Shattering the Illusions of Employer Branding

By David Lee

Employer branding is quite the rage these days. Yet, I’m still amazed at what many people think it means to “create” an employer brand. Let me give you an analogy for what I see as a common—and very misguided—approach to employer branding. Engaging in this mistake doesn’t just hamstring your ability to become an employer of choice, it will diminish employee morale, loyalty, and engagement.

Here’s the analogy: Several years ago, a friend told me how much he loved his new Audi, but then in the same breath, how he would never buy another one. This seemed a bit puzzling, until he went on a rant about his distasteful buying experience, followed by frustrating service experiences. Because he bought it from the only Audi dealer in his area, his service alternatives would require a long commute. Even though this car was his all-time favorite vehicle, he would never buy another.

About a week later, I heard an especially clever radio commercial by this same dealership. After it ended, I juxtaposed the “we’re so wonderful” message from the commercial with the story my friend told me.

“Isn’t this so typical,” I thought. “They spend all this money and creativity on getting people to come through the door, only to drive them back out by the experience they deliver. Wouldn’t it make sense to invest some of that money on upgrading the service they actually deliver?”

This is exactly what I see so many companies doing when it comes to employer branding—or recruiting for that matter. They invest great sums of money and intellectual firepower on clever ads and recruiting campaigns, but next to nothing on making sure they actually deliver a great work experience that makes a great employer brand possible.

The Illusion of Employer Branding
Over the years, when I’ve asked HR professionals and ad agency reps about whether they’re involved in employer branding, if they answer “Yes,” they always go on to talk about updating logos, creating spiffier collateral material, coming up with the perfect tag line, followed up with their “internal branding campaign,” that is, trying to convince their employees this is who they are as an employer. Those things are great (sort of), but it’s putting the cart before the proverbial horse.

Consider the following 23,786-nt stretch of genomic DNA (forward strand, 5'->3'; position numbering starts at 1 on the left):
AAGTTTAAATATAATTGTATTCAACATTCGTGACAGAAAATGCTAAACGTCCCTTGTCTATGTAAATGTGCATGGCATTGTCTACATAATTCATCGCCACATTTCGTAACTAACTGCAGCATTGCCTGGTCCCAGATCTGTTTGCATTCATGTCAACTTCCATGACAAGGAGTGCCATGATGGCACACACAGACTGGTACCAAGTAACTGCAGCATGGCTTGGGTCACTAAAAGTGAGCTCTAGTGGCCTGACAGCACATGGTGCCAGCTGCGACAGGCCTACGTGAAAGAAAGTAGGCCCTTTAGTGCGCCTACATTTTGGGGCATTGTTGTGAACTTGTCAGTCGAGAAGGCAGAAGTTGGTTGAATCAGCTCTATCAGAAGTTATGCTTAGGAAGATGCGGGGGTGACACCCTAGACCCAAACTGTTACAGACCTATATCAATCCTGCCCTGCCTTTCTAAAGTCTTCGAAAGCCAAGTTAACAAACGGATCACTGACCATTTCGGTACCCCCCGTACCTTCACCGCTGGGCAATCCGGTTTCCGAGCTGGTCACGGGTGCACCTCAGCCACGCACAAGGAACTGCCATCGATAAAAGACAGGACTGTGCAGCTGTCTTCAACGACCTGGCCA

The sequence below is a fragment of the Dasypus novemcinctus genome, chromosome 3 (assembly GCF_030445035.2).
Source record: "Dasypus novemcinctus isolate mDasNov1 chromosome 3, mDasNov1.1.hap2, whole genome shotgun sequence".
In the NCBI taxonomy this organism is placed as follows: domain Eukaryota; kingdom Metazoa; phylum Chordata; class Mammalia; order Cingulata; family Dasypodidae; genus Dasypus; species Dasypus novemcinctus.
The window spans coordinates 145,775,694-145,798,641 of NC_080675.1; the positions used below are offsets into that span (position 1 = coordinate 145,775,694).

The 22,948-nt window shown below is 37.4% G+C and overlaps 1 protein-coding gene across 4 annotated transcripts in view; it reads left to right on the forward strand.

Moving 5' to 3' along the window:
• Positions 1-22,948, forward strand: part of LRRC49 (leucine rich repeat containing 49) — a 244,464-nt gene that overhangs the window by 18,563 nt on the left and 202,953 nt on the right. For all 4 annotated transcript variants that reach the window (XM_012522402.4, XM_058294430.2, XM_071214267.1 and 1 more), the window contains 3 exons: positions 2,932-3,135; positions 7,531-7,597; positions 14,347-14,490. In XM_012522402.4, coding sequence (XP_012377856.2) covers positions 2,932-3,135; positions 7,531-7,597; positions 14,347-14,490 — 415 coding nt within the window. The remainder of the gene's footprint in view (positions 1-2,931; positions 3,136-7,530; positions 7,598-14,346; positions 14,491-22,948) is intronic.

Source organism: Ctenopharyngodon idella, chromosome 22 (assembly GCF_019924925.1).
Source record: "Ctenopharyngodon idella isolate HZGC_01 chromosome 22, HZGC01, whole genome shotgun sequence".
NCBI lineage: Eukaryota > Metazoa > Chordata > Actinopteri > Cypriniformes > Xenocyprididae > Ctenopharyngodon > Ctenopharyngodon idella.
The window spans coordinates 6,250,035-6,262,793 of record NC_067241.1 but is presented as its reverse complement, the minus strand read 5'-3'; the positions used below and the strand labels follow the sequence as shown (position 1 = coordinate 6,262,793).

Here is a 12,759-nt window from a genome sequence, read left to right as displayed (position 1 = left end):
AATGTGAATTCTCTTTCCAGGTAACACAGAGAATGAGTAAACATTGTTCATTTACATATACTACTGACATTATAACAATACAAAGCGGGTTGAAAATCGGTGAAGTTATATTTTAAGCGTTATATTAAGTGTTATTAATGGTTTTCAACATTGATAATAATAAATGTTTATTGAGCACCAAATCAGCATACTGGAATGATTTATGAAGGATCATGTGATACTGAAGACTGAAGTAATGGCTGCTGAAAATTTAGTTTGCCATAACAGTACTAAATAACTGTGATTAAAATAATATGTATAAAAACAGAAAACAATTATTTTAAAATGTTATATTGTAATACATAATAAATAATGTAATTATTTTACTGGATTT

Just like the car dealership, those approaches might help bring people through the door, but if the employer doesn’t actually deliver a great work experience, those employees will soon be heading back out.

Before You Tell the Labor Market Who You Are (or Would Like Them to Think You Are):
If you’re spending thousands of dollars on creating an alluring employer brand that is really a myth, you’re wasting your time and money. Before you “spread the word,” invest make sure what you’re saying is true.

To begin:
1. Ask your employees what they think about you as an employer.

2. Find out what they see as your strengths and your weaknesses.

3. Ask them how you compare to other employers.

4. Find out what new hires heard about you and why they chose you over other potential employers.

5. Ask your new hires if you’ve been delivering what they expected.